When politically-aligned groups utilise incendiary rhetoric and make subliminal and even open calls for violence and revolution, such moves reflect desperation over their inability to secure state power through the ballot box. It also reveals a lack of vision, as well as their contempt for the democratic tradition of free and fair elections.
Every democratic society has become a marketplace of free ideas. Freedom of speech, buttressed by ready access to social media, has expanded the Guyanese people’s appetite for politics and world affairs. There are signs that Guyanese are moving, though not rapidly, towards an issues-oriented approach to politics, and are gradually discarding an emotion-driven-based political system.
The Amerindians had heavily supported the United Force, but have now moved progressively towards the PPP/C, and to a lesser extent the PNCR. The Amerindian-based GAP (Guyana Amerindian Party) and the LJP (Liberty and Justice Party) have not been able to secure a Parliamentary seat by themselves. The Amerindians voted on issues, rather than on race preference. To understand the significance of this situation, the Amerindians could theoretically secure six (6) Parliamentary seats if they vote according to race preference. Instead, they have been motivated by issues and promises.
The Amerindians have increasingly embraced the PPP/C because that party has been responding to their needs and fulfilling most of their promises, such as granting land titles, improving education and skills-set, modernising healthcare services, constructing core homes under IDB-funded SHHP, and job creation. The Mixed population, Chinese, Portuguese, and Whites are the independent voters who vote on issues. Combined with the Amerindians, these groups account for 30.9% of the population, and have the potential to elect 19 Members of Parliament. Thus, if any political party wants to secure state power, that party must embrace issues as central to their campaign, and rely less on race-based voting. Recent history also offers a guide.
At the 2011 regional and general elections, a substantial number of traditional PPP/C supporters (mostly Indo-Guyanese) voted across party lines for the APNU and AFC parties, based on issues and promises, and not on race preference. This resulted in the PPP/C losing its Parliamentary majority to the APNU+AFC parties. This trend of voting by a segment of traditional PPP/C voters continued on to 2015, when an estimated 11% of Indo-Guyanese cast their votes for the APNU+AFC coalition, which won state power. However, at the 2020 polls, most of those voters returned to the PPP/C because the coalition did not carry out its promises (closed the sugar estates, laid off 7,000 workers, failed to offer $9,000 per bag of paddy, etc.). Contrary to belief held by some political pundits, this example shows that PPP/C supporters understand the force of issues around which they could be mobilised. PNCR and other political leaders as well as their supporters could not afford to ignore this development, but to study it carefully in plotting their future political viability.
With no race group in the majority, securing state power has become extremely competitive, a process accentuated by the increasing emphasis on issues and the whittling away of race preference. But there are Opposition elements that do not seem to understand the nature of political evolution of Guyana, and still adhere to vile ideas of violence and revolution to secure state power. In addition, some political Opposition operatives cannot come to grips with their party’s loss of the 2020 regional and national elections, and continue their rumination. Beyond these, there have been repeated allegations of race discrimination and state murders perpetrated under the PPPP/C Government during the so-called “troubled period.” These allegations have been rejected by the PPP/C.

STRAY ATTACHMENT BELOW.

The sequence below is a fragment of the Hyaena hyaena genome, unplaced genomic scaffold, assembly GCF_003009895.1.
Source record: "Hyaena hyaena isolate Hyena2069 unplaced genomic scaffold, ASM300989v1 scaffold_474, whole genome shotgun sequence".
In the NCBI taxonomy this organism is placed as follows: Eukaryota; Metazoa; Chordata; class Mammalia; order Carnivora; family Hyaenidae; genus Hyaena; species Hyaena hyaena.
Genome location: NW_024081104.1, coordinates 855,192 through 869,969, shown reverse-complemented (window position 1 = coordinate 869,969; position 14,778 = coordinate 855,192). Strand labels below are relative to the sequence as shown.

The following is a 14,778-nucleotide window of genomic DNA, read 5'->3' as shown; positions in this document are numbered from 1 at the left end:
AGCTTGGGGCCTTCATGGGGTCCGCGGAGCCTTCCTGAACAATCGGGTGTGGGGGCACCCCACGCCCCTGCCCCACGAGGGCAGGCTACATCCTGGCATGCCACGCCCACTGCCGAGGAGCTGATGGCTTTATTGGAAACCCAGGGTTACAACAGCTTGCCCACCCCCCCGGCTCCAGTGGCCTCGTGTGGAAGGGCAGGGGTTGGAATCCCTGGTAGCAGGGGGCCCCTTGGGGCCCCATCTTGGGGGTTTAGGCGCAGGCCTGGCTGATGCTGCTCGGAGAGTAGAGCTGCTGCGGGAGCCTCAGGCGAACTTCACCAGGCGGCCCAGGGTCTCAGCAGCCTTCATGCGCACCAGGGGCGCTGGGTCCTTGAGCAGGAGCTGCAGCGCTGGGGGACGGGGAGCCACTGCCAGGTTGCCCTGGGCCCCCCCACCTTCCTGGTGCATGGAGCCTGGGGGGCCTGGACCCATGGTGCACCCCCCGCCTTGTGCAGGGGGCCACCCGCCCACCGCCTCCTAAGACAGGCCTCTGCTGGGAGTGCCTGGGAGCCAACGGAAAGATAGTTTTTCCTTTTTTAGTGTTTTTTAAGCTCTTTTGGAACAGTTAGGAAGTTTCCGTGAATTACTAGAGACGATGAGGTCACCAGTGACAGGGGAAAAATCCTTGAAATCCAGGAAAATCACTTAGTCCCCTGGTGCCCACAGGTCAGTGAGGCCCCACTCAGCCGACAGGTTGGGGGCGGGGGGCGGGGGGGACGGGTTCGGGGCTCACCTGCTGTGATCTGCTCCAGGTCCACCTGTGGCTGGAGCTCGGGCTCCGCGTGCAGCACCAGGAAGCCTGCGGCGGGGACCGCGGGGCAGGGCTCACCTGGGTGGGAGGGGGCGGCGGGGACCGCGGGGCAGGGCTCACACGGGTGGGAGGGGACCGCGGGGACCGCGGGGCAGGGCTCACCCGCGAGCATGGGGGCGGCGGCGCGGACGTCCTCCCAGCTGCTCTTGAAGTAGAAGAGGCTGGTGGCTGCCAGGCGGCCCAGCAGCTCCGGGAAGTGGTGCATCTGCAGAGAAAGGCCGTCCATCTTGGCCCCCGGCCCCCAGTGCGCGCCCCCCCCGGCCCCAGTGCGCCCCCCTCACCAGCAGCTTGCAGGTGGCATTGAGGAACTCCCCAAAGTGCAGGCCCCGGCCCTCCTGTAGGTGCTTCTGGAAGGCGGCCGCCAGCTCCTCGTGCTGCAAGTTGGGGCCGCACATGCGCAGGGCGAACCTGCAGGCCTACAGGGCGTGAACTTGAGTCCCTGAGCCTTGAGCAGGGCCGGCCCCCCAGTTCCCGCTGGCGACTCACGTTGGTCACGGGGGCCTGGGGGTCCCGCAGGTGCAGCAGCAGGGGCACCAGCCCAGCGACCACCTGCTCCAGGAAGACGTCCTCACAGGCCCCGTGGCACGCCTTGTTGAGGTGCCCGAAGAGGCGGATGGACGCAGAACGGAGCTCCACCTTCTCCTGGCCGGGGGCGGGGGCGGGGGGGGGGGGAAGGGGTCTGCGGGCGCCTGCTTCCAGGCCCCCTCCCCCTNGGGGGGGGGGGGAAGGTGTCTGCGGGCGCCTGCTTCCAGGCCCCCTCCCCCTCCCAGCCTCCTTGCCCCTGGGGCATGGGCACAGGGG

With respect to job discrimination, the reality is that 70% of Public Service workers are Afro-Guyanese, 90% of the army personnel are Afro-Guyanese, 75% of the Police Force are Afro- Guyanese, 70% of nurses are Afro-Guyanese, 65% of teachers are Afro-Guyanese, and 80% of the academic staff at the University of Guyana are Afro-Guyanese. The proportion of the Afro-Guyanese in the general population is 29%. How could anyone make out a compelling case for race discrimination, particularly institutional racism?
As to the killings, those were murders committed during the PPP/C’s governance in the early 2000s. The Stabroek News did an analysis of the murders and published the results for public consumption. First, not all the listed 420 persons killed were Black men; 119 were Indo-Guyanese. Second, many of those murders took place because of confrontation between the Police and criminal gangs; others were killed by gang members in gang warfare; many were killed during family/domestic problems; while a few were killed when they tried to topple the PPP/C Government. During the APNU+AFC regime (2015-2020), many more murders were recorded than during the troubled period. The PPP/C did not kill anyone. It is just like blaming the US President and the Democratic Party for all those murders committed in the inner cities.
Exploiting misleading, distorted and deceptive information to fuel violence and incendiary rhetoric has no place in civil society, and must be rejected by all peace-loving people. In a democratic system, there are socially acceptable ways to channel grievances. Under the “One Guyana” initiative, Guyanese must collectively continue to build upon its success, and should not allow any one person or group to derail the path to a good life for all, irrespective of race, religion, gender of disability. The ascendancy of issues in the political arena, and the corresponding relegation of race-based politics, should allow for the creation of a new culture of inclusivity and accountability. Guyana needs builders and not destroyers or detractors.